The exhibition, titled But To Be A Poor Race, uses painting to explore themes found within W.E.B. Du Bois’s seminal book, The Souls of Black Folk. In the book, Du Bois uses essays to chronicle examples of exceptionalism within the African American community in an effort to humanize Black experiences during an era of segregation and racism. Du Bois’s work is considered to be important both as a sociological exploration and a political text.
Theaster Gates’s Dirty Red sculpture made of fire hoses. (Courtesy ©Theaster Gates / Courtesy Regen Projects)
The paintings on display reinterpret statistical data presented in The Souls of Black Folk as abstract, geometric fields of color. The artist also uses sculpture—including a collection of sculptural objects, ephemera, and video artworks—to explore themes of Black experience, visual politics, and shamanism. Three of the works utilize bound copies of Jet magazines, a weekly digest focusing on important figures in the African American community that ran in print form from 1951 until 2014, to convey the lines of a long poem. Each of the works contains a stanza from the poem, with the three works arranged at eye level along the gallery walls so they can be read while walking.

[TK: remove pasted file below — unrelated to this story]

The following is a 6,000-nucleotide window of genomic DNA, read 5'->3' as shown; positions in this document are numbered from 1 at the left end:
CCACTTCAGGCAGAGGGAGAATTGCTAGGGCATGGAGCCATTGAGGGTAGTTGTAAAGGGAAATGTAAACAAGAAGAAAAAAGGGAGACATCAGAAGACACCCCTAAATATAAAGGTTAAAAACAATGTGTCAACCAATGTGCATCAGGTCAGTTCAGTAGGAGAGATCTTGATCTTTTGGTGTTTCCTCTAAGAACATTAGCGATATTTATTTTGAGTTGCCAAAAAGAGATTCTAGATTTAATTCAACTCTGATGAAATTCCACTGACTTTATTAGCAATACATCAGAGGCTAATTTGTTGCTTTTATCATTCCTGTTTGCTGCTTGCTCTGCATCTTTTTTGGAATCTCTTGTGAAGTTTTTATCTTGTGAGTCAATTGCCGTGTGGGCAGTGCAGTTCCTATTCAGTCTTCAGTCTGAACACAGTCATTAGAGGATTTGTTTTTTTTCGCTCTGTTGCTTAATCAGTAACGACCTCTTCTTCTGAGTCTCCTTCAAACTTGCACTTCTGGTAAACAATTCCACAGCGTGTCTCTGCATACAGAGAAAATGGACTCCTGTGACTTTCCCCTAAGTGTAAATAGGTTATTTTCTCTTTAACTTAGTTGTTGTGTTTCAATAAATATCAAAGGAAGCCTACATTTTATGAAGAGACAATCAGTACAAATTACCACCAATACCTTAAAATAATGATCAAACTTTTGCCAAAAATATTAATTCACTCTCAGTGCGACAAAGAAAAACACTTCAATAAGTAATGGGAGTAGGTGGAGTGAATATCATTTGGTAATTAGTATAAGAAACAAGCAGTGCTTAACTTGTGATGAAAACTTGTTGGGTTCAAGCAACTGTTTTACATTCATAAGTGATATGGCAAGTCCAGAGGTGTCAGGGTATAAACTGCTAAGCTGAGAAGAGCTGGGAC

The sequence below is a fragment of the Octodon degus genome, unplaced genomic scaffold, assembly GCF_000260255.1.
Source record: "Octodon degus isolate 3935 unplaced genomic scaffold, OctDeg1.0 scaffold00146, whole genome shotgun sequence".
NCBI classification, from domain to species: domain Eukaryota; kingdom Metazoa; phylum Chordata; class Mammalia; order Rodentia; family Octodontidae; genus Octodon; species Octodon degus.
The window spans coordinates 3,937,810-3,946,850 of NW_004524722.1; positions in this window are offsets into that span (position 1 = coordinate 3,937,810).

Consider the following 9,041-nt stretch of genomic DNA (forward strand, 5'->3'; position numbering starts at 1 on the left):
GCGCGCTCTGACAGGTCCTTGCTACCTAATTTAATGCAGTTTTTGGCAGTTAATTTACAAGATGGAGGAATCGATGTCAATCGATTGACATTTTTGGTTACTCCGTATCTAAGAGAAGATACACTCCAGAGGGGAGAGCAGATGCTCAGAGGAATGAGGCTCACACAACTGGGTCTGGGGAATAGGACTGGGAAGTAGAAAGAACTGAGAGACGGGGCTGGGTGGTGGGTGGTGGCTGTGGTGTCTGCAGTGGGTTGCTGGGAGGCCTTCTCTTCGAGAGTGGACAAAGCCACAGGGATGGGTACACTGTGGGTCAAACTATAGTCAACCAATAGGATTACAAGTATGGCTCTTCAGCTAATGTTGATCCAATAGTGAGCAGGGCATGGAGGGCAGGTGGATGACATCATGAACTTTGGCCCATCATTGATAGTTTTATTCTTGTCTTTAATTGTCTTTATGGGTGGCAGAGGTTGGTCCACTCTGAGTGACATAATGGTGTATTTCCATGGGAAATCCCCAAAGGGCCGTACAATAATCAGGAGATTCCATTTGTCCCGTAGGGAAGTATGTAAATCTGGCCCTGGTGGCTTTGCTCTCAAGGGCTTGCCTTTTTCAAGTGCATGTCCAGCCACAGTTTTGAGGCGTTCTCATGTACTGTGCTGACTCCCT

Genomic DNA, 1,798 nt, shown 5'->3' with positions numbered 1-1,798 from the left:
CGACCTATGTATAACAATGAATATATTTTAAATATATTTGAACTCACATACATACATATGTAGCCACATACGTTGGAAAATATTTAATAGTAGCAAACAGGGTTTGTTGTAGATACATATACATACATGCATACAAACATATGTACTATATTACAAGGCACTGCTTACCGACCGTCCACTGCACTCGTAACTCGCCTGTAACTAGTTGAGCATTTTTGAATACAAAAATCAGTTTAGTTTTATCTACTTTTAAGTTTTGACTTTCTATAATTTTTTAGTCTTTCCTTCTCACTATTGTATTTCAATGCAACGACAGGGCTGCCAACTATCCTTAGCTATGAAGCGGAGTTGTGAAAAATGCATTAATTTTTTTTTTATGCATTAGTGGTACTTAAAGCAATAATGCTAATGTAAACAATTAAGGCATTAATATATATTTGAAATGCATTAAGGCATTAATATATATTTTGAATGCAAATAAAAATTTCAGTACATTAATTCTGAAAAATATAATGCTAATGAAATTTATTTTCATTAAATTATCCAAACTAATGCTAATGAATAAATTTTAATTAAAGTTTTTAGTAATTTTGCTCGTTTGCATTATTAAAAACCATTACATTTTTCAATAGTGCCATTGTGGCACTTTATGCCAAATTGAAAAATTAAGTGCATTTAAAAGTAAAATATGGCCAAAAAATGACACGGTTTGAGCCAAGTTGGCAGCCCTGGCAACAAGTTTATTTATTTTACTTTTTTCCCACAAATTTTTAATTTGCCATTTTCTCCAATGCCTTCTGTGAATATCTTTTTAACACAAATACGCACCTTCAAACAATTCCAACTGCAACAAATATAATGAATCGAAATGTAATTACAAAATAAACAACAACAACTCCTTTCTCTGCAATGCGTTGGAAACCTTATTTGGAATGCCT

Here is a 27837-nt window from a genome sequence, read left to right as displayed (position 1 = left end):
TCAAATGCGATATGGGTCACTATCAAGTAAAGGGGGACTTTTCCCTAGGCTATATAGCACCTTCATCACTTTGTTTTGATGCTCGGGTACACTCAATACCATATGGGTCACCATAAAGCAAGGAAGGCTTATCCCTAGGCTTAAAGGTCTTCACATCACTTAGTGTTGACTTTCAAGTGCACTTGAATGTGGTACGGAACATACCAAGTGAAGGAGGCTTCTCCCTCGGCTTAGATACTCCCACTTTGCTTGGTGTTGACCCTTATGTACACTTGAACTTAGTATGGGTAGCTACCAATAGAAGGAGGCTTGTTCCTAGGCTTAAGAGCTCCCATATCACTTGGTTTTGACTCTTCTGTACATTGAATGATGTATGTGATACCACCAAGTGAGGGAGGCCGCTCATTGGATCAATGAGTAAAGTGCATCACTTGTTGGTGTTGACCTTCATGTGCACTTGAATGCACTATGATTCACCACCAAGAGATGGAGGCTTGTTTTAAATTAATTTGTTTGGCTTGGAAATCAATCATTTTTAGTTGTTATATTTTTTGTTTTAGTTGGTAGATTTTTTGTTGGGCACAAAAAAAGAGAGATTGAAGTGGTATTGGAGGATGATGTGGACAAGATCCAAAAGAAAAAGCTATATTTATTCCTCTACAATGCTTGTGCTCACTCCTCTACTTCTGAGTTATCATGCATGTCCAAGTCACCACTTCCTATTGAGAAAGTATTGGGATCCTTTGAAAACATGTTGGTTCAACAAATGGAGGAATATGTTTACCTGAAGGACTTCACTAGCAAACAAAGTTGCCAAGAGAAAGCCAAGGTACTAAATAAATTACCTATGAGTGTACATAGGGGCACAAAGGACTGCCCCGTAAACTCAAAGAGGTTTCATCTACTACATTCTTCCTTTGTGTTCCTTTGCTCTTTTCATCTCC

Theaster Gates’s Mountain Aura painting. (Courtesy ©Theaster Gates / Regen Projects)
In a work hearkening to contemporary political times, the exhibition also features a video titled My country tis of thee that depicts a musical performance of the song My Country ‘Tis of Thee by Gates and musicians The Black Monks of Mississippi. In the video, the artists perform the patriotic song as both a sincere expression of patriotism and simultaneously as a work of satire.
The exhibition is on view until February 25, 2017. For more information, see the Regen Projects website.